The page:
Sepphoris PDF Print E-mail
Written by Stephen Langfur
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In 1st Jewish revolt
Jewish and Gentile
Lower city

The lower city of Sepphoris, the Nile mosaic, and the aqueducts
In the 2nd century AD, Sepphoris spread over a large area below the acropolis to the east. This part of the city is laid out in the Hippodamic pattern: the streets run either parallel or perpendicular to one another, forming regular squares or insulae.  The north-south street was called the "cardo" ("hinge"), while the east-west street was the "decumanus." The pavement, of hard white limestone, was rutted in the course of time by cart wheels.



At one place on the street, someone carved the main Jewish symbol of antiquity: the seven-branched candelabrum. (The Star of David came much later.)


Heading south on the cardo, we find a large modern structure sheltering what must have been a big public building in the 5th century AD. It is full of well-preserved mosaic floors, whose designs range from abstract to figurative. One of these celebrates a year when the flooding of the Nile reached 17 cubits, about 25 feet. Why, one wonders, the Nile? No one knows, but this is not unique. The mosaic at the Church of the Multiplication in Tabgha is full of Nile scenes. Josephus mentions a belief that the Tabgha springs were an offshoot of the Nile, but there aren't any springs at Sepphoris. Perhaps the mosaic artist came with a catalogue of proposals, and the town council chose this. Yet the presence of special drainage channels in this room and the main hall lead the archaeologists to think that people may have conducted a festival here, pouring water on the floor. (A bathhouse was next door to the north.) The Nile could have been chosen for its fame as a water source. Or here is another alternative: a high flood level meant prosperity for Egypt, the effects of which might have been felt as far as Galilee.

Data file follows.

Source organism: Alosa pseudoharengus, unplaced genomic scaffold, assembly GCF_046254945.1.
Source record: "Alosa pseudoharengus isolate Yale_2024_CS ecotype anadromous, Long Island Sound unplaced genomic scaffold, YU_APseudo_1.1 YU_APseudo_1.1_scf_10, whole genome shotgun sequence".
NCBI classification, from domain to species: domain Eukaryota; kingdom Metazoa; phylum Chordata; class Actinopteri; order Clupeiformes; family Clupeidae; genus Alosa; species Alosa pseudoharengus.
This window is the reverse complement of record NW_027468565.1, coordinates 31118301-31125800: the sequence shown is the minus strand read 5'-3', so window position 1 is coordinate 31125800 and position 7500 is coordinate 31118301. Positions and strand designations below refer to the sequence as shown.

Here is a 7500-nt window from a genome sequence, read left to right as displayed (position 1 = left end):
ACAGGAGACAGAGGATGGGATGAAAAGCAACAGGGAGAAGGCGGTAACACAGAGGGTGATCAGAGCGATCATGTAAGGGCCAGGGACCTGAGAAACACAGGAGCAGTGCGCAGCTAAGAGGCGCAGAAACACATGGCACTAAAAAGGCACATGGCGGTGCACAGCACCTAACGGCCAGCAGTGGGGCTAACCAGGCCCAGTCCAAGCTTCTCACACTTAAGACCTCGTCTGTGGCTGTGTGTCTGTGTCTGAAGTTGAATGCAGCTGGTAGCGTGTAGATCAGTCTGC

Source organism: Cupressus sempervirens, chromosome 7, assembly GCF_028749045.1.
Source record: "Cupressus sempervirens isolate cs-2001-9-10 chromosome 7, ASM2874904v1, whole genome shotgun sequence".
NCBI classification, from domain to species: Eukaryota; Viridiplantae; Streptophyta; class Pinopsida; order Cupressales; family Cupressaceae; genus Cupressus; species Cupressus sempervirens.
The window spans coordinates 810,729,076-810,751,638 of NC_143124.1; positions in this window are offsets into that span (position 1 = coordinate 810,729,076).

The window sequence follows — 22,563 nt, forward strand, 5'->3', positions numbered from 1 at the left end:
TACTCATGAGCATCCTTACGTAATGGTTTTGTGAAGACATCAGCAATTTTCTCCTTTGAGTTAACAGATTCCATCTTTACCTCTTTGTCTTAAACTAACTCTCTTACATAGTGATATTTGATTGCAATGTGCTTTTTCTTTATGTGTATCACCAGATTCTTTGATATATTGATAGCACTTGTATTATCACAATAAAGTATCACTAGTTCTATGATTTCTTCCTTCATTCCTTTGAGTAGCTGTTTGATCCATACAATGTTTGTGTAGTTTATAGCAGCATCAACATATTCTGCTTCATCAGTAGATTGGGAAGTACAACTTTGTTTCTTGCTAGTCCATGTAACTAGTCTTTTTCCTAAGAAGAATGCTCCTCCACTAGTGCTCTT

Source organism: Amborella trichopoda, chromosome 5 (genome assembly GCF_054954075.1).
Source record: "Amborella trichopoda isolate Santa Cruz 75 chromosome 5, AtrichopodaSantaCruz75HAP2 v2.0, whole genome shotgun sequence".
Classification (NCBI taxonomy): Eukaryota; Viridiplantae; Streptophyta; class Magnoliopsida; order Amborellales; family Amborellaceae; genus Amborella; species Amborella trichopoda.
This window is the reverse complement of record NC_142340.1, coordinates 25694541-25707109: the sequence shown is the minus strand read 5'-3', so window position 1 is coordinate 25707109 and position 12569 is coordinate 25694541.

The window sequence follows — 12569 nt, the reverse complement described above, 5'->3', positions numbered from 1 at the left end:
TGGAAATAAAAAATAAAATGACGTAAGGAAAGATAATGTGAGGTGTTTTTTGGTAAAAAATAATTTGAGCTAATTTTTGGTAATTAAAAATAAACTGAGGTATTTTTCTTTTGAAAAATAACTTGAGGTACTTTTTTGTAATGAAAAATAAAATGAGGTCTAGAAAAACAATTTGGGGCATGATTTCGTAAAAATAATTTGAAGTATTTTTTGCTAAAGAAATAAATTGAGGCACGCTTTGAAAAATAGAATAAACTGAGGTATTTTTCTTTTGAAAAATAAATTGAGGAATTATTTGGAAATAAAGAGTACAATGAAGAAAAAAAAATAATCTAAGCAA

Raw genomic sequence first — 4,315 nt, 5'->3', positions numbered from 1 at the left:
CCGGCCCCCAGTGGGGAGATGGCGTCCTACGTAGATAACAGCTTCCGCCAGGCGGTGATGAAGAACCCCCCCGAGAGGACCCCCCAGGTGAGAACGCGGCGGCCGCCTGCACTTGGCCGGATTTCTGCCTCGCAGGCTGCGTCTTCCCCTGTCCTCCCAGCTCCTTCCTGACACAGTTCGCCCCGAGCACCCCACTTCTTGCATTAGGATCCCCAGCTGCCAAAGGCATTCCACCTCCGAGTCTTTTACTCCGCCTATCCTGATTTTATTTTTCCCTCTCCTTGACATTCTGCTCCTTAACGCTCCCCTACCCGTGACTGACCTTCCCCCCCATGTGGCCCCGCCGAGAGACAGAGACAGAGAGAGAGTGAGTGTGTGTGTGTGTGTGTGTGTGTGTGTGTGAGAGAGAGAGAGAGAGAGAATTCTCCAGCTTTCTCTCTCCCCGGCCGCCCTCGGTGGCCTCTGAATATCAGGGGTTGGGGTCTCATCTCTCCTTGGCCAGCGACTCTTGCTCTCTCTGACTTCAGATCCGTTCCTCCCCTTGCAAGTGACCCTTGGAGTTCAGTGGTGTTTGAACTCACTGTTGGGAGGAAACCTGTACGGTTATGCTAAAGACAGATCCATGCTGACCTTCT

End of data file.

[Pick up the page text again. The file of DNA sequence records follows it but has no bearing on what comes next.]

The enlargement of Sepphoris increased its water requirements, and Roman engineering provided an answer. Aqueducts were built to the lower city from two small springs on higher ground about 3.5 miles to the west. Less then a mile away, the engineers found a soft geological formation, out of which they dug a reservoir 200 meters long, enough for 10,000 cubic meters of water.

From the fifth century, the Christian community grew. West of the cardo, across from the Nile house, are the remains of a basilica, one of several. Sepphoris lasted beyond the Byzantine period into the early Arab era, but then, for reasons that are still unknown, it declined until its rebirth as the Arab village of Saffuriya.